Father Arrested After Son's Party Leads to Drunk Driving Death

A Connecticut father was arrested on multiple charges Thursday following a fatal drunk driving crash that stemmed from a teenage party held on his property.

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Paul Sibiga, 50, who police say allowed his teenage sons and their friends to party on his Hebron property throughout the summer of 2013, was arrested on 28 counts of both reckless endangerment and permitting minors to possess alcohol — one count for each teen that was at the party, held in August, according to the Courant.

The charges came following a police investigation, launched after four teens left the party in a pickup truck and crashed into a tree. Seventeen-year-old passenger Paige Houston died, two others fled the scene, and the allegedly intoxicated driver, also 17, was charged Thursday on various counts, including first-degree manslaughter, drunken driving and reckless endangerment. The crash led police back to Sibiga’s vast, wooded property, where they eventually found the teens hiding behind trees at what was apparently a known party site.

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Sibiga’s lawyer, Paul Melocowsky, tells Yahoo Shine he believes the arrest of his client represents a “misapplication of the laws,” adding, “Did he provide alcohol or know what was going on there? No.”

But the arrest of Sibiga, who’s due back in court on January 7, comes at a time when more and more parents across the country are being held liable for hosting teenage drinkers — and just a year after Connecticut strengthened its “social host” law. The new statute makes it illegal for anyone to allow minors to drink alcohol on their property (whether they provided it or not); previously it had been an infraction, and applied only to adults, but now the charge is a class A misdemeanor and applies to both adults and minors.

“There is a developing momentum trying to deter underage drinking where it’s happening — in homes,” notes Massachusetts attorney Richard L. Campbell, whose father, Richard P. Campbell is an expert on and pioneer of implementing the “social host” laws. Campbell tells Yahoo Shine that he’s seen more and more of the laws popping up across the country as “society wakes up to the outrageous conduct that affects them, and as communities get outraged by parents who take it upon themselves to allow minors to drink and then get into cars.”

While it’s always illegal (with limited exceptions) for adults to purchase or provide alcohol for minors, “social host” laws also hold them accountable for simply allowing the drinking to take place. So basically, “If you condone the activity on your property, you can go to jail,” says Campbell, who holds frequent presentations alerting high school students and parents about the statute. “We say to parents, ‘Look, you know kids are going to drink, so you’re going to let them drink at your home, right? Well that’s a big mistake, and here’s why,’” he says.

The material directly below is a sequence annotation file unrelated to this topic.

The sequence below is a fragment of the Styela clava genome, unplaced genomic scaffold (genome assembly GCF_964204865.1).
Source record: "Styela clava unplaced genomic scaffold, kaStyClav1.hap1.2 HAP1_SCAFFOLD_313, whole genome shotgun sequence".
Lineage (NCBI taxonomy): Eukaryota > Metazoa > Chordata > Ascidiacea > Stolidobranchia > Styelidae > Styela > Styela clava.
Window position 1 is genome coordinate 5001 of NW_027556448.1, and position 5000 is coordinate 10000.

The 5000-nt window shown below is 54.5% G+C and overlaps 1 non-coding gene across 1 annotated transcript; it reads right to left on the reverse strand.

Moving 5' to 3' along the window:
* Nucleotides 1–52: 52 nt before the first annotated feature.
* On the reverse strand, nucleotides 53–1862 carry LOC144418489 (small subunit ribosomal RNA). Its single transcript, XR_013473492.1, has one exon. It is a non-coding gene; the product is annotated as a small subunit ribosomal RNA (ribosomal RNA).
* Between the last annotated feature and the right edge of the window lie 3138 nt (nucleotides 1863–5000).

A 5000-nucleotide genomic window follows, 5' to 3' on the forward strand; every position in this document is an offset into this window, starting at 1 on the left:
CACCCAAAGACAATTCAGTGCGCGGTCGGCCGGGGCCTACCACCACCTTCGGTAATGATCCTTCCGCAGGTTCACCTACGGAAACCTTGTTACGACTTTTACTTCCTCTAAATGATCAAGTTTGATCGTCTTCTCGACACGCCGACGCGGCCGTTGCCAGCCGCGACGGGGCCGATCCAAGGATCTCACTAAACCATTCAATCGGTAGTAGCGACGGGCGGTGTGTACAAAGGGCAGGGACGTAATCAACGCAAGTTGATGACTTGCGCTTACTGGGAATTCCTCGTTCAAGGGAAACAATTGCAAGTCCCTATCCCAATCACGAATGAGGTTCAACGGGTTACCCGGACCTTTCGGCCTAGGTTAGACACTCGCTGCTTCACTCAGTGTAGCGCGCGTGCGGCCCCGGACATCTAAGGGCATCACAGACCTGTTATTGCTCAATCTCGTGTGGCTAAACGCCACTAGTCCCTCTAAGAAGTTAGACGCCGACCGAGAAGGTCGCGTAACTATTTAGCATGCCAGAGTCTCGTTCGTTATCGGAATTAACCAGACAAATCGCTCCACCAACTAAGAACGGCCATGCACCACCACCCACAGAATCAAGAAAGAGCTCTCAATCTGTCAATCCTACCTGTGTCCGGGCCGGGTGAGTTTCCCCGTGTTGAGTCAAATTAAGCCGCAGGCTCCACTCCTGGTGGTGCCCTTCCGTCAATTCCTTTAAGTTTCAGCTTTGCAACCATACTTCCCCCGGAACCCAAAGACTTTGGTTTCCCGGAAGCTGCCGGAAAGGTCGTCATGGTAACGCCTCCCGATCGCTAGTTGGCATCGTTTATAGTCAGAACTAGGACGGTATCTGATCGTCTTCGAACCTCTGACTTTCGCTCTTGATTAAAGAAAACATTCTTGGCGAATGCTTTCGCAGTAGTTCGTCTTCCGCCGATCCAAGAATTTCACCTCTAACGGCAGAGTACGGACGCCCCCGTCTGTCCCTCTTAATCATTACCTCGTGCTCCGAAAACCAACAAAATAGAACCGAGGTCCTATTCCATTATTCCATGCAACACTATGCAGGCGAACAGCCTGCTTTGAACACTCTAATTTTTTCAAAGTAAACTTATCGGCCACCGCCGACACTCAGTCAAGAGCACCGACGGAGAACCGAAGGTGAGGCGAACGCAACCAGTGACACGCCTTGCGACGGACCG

In October, also in Connecticut, parents Shawn and Christopher Nixon were arrested for hosting a party in their home for 100 teenagers. "When we got there, there was plenty of beer and hard liquor, drug paraphernalia on the ground, a youth was throwing up on the back lawn," Agent James Kennedy of the Glastonbury Police Department told WTNH at the time.

Earlier this year, before arresting a pair of Connecticut teens for allowing their intoxicated friend to drive in the accident that killed her, police charged a 17-year-old girl for hosting the alcohol-fueled party where they all drank. And in early December, an Orlando, Florida couple was arrested for allegedly providing booze, marijuana and prescription pills to teens at a house party. “I can't believe this," Kelli Krueger told police, according to the Orlando Sentinel. “They are in my house, not on the streets.”

But that attitude is what’s fueling the problem of underage drinking, noted a Pennsylvania principal recently. In a letter written in the PTA newsletter, reported Bethlehem Patch, Freedom High School principal Michael LaPorta referred to parents providing drugs and alcohol as the “elephant in the room” and called for a stop to it. “Have the courage to stand up to your children and say no! Nobody said parenting would be easy. This is one of those times,” he wrote. “One of my greatest fears is of having to make that dreaded morning announcement on a morning that we have lost one of our very own.”

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